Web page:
The conclusions that the linked article arrives at are at least worth pondering. Unfortunately, before getting to those conclusions, one must try to avoid tripping over some pretty shaky speculations that rise up like boulders along the way.
One thing in the piece strikes me as possibly very harmful, both intellectually and morally: the ridiculously prominent citation of an alleged Ciceronian quote that I spotted as a phony when I first saw it more than twenty years ago and that has been correctly sourced, since at least 2010, not to the great Roman thinker and writer but instead to the cheesy, once-popular novelist Taylor Caldwell.*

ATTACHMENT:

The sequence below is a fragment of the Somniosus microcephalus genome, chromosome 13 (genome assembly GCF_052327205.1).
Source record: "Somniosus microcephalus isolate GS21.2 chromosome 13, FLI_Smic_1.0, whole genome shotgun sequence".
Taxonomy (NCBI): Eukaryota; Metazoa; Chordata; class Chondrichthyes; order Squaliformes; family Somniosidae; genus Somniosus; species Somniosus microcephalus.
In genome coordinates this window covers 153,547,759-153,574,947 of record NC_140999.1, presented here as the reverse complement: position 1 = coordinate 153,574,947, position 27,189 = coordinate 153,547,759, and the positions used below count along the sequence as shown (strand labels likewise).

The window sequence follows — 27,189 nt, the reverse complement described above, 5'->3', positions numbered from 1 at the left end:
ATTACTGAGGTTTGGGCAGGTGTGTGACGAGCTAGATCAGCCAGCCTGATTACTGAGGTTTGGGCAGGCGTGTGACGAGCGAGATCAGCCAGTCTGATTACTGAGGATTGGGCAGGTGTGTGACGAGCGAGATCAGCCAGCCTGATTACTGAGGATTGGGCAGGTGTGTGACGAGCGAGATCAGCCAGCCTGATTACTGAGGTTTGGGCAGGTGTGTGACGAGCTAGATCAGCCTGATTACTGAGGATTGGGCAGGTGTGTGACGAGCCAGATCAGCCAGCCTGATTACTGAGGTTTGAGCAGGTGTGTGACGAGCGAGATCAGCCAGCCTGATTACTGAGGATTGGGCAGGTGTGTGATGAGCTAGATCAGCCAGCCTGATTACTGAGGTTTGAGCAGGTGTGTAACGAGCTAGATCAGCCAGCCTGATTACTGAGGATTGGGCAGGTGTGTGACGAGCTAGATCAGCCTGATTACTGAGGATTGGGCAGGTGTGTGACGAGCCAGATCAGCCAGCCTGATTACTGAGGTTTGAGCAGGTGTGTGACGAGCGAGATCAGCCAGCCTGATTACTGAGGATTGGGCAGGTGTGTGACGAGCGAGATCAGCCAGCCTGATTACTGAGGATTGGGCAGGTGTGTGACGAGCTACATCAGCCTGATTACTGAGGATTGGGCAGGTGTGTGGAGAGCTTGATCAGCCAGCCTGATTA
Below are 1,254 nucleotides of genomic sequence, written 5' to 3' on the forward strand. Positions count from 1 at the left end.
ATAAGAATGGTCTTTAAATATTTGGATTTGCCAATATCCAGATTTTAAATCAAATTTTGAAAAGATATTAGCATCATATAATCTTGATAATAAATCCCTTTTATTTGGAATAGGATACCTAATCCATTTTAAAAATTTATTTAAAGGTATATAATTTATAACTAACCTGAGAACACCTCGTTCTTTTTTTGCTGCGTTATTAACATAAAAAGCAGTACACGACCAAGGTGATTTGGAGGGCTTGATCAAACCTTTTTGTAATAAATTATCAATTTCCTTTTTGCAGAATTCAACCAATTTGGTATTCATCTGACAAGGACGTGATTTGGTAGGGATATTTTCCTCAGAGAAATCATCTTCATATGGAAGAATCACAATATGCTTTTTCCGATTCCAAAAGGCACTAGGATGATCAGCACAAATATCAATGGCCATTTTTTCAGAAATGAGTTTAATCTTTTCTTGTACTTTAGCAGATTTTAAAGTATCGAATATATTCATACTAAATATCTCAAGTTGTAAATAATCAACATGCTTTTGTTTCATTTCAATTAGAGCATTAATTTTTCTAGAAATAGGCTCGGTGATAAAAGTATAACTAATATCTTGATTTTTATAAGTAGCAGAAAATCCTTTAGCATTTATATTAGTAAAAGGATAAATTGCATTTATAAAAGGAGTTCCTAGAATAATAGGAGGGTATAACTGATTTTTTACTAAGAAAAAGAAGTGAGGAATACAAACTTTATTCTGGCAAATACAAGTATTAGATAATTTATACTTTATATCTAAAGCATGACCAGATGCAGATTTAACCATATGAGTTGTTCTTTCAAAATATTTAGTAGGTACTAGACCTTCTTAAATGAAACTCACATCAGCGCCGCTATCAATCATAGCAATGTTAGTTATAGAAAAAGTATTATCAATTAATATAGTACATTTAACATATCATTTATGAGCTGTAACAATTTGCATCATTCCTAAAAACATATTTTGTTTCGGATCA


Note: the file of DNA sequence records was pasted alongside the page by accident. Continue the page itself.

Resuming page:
It is tremendously important for writers who draw attention to Jewish perfidy and deceit to hold to the highest rhetorical standards. Our side has facts and truth at its disposal, but to dilute facts with fictions and careless misrepresentations is to hand the miscreants a weapon that they will certainly use to further limit the already slight influence of any and all contrarian arguments and articles. Those who control the narrative have spared no effort or expense in training their audience to react with acute skepticism to any outlook that fails to conform to regnant conventions of thought. A single fabricated quotation thus has the potential to undermine ten pages' worth of otherwise sound presentation.
*Specifically, to a wretched historical novel cum fictionalized biography of Cicero called Pillar of Iron.